Coming of Age Day: Celebrating the Big 2-0 in Japan


seijin no hi

The Coming of Age Day national holiday is most likely one of the most appreciated of the year — after all, we all need another small break after unwillingly easing back into our daily routines this week.

Always taking place on the second Monday of January is Seijin no hi (otherwise known as “Coming-of-age” day), the occasion celebrates young peeps turning 20 that same year, and therefore attaining the legal age of majority in Japan. The youngsters are now considered self-reliant members of the society, which means they have a right to vote, but it also means they gain (legal) access to smoking and drinking.

It is said that the tradition dates back to 714 and a young prince who celebrated his move into adulthood with new clothes and a new ‘do. Historically, coming-of-age days have been held much, much earlier on (think 15 for boys and 13 for girls), with major hairstyle cropping for boys and teeth blackening (once considered a mark of beauty in Japanese society) for girls. Nowadays, the celebrations are a bit more tame, with boys dressed in suits and girls in beautiful, colorful furisode kimono (the formal wear for unmarried women).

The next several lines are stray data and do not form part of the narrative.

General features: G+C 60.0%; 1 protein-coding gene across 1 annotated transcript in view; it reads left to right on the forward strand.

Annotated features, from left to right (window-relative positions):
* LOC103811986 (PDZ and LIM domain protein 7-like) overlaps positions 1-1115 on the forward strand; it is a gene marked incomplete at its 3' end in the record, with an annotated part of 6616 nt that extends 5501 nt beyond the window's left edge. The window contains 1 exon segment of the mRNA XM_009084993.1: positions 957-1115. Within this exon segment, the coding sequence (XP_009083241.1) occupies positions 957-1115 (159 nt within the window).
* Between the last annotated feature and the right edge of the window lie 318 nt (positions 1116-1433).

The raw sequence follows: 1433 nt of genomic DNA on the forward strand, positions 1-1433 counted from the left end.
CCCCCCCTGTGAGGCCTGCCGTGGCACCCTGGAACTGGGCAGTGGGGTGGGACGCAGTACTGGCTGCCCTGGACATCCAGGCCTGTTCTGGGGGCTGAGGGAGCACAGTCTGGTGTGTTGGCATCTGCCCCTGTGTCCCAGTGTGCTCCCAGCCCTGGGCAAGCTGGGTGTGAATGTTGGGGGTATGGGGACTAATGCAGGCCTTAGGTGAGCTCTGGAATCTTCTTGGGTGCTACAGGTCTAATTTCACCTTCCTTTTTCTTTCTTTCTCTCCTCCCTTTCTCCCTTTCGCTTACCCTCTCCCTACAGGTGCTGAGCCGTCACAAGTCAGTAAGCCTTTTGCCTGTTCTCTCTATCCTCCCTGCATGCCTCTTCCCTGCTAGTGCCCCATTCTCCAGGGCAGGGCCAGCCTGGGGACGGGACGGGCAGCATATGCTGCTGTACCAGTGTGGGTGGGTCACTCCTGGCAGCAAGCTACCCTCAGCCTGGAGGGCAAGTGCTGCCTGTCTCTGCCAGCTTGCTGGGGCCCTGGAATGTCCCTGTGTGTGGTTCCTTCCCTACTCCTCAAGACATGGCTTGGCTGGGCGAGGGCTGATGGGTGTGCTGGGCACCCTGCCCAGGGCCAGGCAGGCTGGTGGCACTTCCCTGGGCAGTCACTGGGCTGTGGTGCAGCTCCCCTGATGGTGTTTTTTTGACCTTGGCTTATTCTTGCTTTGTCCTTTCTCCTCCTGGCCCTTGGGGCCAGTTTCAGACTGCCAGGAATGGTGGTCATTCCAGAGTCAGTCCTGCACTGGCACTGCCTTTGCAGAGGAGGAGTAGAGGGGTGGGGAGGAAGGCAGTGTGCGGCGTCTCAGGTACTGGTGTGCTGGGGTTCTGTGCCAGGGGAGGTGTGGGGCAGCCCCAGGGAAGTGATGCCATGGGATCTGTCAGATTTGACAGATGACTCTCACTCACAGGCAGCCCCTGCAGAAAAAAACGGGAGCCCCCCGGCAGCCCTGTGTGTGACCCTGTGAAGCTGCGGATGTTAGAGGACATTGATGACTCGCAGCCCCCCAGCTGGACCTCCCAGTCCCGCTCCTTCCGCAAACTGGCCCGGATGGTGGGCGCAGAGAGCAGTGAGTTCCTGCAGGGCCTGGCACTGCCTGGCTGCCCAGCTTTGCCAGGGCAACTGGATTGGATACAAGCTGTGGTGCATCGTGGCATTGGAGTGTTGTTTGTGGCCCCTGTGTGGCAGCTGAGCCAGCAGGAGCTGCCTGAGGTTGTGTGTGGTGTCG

If you don’t have any plans this Monday, make sure to take a stroll around your neighborhood as you’ll encounter hordes of gorgeous kimono-clad young ladies and dapper men posing in groups (and probably taking advantage of their newly acquired rights and hitting the bars for a few drinks).

Main image: Tokyo Social Events/Flickr



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